• By default, B2B customers can't be affected by Shopify Scripts that affect line item discounts. However, if you activate Shopify Scripts, B2B and DTC customers are affected.

  • B2B and DTC customers have the same online store experience. Therefore, changes made to your theme and navigation using the theme editor apply to B2B and DTC customers. Changes can be made to your theme that affect your B2B customers only by editing your theme’s code to use the customer.b2b liquid variable.

  • Most analytics combine results from both B2B and DTC customers. Only sales reports differentiate between B2B and DTC customers.

  • Notifications and abandoned cart emails are the same for B2B and DTC customers.

  • Inventory systems and selling when out-of-stock settings are the same for B2B and DTC customers.

  • Shipping settings and rates are the same for B2B and DTC customers.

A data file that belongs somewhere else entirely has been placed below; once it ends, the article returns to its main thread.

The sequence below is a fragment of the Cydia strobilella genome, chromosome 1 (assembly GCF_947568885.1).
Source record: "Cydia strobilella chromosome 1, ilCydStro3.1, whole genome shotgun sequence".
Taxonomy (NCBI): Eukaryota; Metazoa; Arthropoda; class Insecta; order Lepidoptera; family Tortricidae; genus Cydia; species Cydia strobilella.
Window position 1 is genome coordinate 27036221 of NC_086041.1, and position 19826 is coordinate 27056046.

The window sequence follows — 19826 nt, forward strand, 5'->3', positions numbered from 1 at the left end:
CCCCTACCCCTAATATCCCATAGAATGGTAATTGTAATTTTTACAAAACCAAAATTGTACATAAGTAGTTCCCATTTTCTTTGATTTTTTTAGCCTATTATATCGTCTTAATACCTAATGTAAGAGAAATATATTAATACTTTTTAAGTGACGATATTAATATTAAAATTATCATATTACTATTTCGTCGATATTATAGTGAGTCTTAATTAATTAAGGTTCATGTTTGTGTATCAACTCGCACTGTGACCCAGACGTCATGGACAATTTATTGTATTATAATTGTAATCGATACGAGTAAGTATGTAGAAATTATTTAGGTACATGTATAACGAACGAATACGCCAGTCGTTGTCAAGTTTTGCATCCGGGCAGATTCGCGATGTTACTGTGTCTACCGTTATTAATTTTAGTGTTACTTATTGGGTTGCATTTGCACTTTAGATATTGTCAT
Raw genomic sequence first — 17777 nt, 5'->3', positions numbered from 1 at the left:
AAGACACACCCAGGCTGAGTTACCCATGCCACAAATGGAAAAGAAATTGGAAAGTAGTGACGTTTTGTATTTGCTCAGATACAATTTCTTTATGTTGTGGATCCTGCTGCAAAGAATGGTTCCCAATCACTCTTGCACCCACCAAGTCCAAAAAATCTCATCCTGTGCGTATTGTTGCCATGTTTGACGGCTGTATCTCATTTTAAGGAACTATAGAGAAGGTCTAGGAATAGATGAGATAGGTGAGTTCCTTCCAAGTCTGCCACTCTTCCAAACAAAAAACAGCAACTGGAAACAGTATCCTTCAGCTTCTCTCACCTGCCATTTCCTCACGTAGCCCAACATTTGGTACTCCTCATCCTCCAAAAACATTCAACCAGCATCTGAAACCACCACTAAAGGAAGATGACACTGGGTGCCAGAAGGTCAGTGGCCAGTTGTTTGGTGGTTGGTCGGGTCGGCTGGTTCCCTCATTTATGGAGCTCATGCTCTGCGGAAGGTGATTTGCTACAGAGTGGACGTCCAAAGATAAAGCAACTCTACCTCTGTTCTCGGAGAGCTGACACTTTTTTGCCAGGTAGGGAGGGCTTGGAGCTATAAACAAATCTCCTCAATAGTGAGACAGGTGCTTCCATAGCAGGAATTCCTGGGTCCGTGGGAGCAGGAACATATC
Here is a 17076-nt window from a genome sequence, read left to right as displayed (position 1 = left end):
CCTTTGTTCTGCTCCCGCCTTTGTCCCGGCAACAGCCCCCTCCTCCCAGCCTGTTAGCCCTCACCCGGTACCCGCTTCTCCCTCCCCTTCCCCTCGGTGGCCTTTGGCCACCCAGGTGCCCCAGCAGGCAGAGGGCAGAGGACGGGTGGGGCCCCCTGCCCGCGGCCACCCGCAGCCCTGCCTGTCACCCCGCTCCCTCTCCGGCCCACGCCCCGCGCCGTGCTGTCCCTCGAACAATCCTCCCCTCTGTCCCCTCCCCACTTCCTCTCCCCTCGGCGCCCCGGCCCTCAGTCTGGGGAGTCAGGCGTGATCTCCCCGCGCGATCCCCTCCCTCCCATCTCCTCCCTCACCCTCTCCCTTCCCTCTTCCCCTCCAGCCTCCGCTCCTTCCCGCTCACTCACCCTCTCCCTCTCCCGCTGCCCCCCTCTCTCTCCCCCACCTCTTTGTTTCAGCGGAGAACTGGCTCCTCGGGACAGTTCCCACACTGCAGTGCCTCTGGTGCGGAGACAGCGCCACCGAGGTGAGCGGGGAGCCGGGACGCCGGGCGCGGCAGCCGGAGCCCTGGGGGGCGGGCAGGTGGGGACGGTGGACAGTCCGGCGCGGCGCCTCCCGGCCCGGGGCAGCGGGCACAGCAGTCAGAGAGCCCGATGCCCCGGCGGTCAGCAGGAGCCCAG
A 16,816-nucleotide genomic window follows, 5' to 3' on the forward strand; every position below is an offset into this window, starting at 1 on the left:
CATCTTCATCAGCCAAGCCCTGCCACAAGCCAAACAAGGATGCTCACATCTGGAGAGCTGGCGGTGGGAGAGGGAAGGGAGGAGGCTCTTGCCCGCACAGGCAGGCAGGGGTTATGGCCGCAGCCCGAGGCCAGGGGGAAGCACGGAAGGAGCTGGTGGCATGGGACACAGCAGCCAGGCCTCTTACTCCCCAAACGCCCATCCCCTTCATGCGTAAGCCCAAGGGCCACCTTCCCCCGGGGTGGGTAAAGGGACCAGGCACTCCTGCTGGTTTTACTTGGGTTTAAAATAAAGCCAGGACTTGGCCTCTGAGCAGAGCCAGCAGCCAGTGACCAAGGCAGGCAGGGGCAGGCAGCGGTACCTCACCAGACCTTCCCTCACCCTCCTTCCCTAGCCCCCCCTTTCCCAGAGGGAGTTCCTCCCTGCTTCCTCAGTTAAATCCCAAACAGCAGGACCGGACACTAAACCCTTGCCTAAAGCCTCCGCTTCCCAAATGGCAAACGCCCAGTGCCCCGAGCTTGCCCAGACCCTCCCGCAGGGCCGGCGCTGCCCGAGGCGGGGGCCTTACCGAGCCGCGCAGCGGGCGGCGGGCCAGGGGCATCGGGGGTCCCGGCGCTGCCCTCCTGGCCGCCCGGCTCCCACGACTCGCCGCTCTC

Dedicated

Overview

A dedicated store is an expansion store that is only used by B2B customers. You can create specific settings for B2B customers in a dedicated store without using code.

A dedicated store helps you segment inventory and business data between your B2B and DTC stores. In addition, you can use scripts and discount codes without concern as only B2B customers use the store. 

However, opening a dedicated store for B2B requires you to create a new store, set up any integrations that you might already have with your existing stores, and manage your dedicated store settings separately. If you don't need to differentiate between your B2B and DTC customers, consider opening a blended store.